why it’s healthy to get up close to nature
regional and seasonal food is a new trend: urban gardening on a farm
who would have asked the greengrocer for rapini ten years ago? root parsley or rutabaga were also things that were rarely in demand. "but a lot has happened," observes the farmer, burkhard sagel. ‘old’ fruit and vegetable varieties are the focus of a comeback. “perhaps the myriad of cooking programs on television have played a certain part in this,” muses the farmer from kirchhellen. back to nature, regional and seasonal shopping and enjoyment - this has long been more than just a trend for a small section of the population. “there are more and more People for whom it is important to know where the meat that they eat comes from, how the animals lived, or also how long the way from the field or tree to their own kitchen is for fruit and vegetables. mangos & co that are transported by airplane would certainly be a pleasure to taste, if you only knew where the fruits were grown and how they got to the fruit dealer’s shelf. there is a lot to think about then.”
the awareness of many consumers has changed; the interest in food, manufacturing and quality has increased
farmer sagel’s farm is on the outskirts of the town. he has always been a farmer. “just a bit different now.” he has said goodbye to raising pigs. in previous years, up to 700 pigs lived on his farm. mass animal husbandry. today he keeps 58 cattle. there are also horses, donkeys, geese, chickens and peacocks. “our cattle live in six groups at five different locations.” burkhard sagel does not own a stall. “the animals have shelters into which they can retreat.” this means large tunnels that stand on the cattle pastures. unlike many of his fellow farmers, sagel does not operate a farm shop. "we sell our beef, but only on order and from a refrigerator truck.” pigs and poultry are new additions to the range. “to do this, we concluded a deal with two other farmers. the animals are also kept in the open on their farms. one has even been certified as an organic farm.”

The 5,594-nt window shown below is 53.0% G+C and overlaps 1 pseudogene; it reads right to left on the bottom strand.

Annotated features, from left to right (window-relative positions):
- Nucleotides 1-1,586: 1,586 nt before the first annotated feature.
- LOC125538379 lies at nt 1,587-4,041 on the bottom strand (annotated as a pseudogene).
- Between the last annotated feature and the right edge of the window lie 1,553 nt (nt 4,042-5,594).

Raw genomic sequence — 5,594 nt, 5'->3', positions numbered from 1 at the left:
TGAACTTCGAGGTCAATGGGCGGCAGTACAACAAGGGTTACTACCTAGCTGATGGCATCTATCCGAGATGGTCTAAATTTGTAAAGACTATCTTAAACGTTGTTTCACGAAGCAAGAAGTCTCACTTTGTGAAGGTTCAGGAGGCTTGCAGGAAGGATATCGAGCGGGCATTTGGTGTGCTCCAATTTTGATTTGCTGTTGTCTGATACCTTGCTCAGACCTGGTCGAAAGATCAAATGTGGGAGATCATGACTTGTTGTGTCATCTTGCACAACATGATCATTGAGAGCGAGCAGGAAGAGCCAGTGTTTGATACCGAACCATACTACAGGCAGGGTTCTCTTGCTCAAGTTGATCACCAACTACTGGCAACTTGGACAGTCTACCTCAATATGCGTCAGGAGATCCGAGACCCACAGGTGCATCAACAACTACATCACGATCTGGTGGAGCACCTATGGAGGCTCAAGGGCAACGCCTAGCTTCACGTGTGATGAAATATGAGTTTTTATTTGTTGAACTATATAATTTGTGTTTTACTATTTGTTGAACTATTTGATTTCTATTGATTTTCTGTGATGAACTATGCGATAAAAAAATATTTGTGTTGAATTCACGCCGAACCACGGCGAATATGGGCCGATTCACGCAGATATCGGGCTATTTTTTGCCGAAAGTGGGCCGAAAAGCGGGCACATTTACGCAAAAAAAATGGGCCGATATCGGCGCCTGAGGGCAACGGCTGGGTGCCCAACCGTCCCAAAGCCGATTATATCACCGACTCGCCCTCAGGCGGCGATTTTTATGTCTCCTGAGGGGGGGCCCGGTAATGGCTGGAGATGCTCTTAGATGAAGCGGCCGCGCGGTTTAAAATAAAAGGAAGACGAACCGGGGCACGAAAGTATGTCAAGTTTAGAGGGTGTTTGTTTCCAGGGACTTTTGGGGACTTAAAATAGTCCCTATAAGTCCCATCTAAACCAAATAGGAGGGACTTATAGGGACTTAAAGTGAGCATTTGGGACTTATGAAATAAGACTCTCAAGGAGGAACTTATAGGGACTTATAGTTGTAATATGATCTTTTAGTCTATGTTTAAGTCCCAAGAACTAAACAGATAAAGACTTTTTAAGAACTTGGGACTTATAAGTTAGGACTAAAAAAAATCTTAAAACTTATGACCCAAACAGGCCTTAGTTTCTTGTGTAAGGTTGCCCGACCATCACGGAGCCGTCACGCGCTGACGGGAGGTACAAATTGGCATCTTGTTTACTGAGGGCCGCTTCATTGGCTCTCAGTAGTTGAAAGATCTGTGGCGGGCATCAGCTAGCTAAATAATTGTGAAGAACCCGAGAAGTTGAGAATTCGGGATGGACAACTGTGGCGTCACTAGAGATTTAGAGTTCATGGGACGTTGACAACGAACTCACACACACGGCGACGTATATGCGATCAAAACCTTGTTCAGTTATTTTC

the awareness of many consumers has changed. “they just want to know more,” says sagel. he started to invite kindergarten groups and school classes to his farm early on. “many children only know potatoes, kohlrabi or tomatoes from the supermarket shelves. they have never seen how the plants grow in the field or fruits grow on the bushes, let alone harvested them for themselves.” over the years, the kirchhellen-based farmer has frequently experienced how great the desire of many townsfolk is to have a piece of land. 120 families currently use the sagel ‘vegetable garden’ - a project that is becoming increasingly popular (information is available at www.bauernhof-sagel.de). the gardeners get to work throughout the summer. the contract ends when the parcels of land have been harvested, and then burkhard sagel and his tractor will be required once again. the area is plowed with a large piece of machinery for next year’s harvest.
a whole host of herbs also thrive on 45 square meters